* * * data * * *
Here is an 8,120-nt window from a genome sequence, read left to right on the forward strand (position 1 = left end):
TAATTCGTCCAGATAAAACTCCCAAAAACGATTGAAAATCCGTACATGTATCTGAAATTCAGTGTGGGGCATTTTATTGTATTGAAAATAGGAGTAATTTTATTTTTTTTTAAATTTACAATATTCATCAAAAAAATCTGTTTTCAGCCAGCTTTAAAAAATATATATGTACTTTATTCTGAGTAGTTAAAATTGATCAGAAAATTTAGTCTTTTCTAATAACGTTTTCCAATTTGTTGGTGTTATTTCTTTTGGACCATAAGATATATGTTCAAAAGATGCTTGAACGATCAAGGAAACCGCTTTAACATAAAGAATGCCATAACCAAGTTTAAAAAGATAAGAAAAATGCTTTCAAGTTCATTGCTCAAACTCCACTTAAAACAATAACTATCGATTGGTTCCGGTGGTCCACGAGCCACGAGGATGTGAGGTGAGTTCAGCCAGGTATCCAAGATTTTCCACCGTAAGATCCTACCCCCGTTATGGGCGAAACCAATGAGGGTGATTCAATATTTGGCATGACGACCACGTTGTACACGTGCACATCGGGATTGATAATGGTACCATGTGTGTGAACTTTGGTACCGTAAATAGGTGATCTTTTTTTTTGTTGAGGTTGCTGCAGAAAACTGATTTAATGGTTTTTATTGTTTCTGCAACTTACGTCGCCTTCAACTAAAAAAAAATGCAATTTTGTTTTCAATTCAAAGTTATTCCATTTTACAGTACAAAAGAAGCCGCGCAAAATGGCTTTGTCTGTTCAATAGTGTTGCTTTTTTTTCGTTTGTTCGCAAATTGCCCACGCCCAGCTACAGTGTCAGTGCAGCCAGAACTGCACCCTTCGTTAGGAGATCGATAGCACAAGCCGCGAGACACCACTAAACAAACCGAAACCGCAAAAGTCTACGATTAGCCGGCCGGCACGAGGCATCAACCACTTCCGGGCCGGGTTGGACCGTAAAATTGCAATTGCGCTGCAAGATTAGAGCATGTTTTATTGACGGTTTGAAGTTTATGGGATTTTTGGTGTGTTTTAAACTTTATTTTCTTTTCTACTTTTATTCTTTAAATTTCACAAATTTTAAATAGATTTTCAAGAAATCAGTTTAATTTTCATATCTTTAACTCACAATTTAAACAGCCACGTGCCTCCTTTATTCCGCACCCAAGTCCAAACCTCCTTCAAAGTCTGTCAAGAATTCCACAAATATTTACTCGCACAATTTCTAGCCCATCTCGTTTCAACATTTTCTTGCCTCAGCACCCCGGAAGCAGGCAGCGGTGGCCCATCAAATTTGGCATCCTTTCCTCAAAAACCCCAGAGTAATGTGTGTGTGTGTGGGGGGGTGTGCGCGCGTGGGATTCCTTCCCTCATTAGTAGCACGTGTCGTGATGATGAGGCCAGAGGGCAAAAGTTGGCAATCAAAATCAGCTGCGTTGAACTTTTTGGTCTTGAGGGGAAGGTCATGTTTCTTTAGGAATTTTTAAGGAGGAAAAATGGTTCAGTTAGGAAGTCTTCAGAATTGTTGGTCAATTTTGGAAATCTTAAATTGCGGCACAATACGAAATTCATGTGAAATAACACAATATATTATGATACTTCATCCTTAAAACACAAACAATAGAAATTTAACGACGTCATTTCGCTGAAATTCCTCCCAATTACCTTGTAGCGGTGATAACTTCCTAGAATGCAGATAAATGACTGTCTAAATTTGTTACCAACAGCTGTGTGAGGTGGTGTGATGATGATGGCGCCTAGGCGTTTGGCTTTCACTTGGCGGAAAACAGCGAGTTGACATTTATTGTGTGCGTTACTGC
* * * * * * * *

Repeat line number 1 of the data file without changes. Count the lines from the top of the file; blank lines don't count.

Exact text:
Here is an 8,120-nt window from a genome sequence, read left to right on the forward strand (position 1 = left end):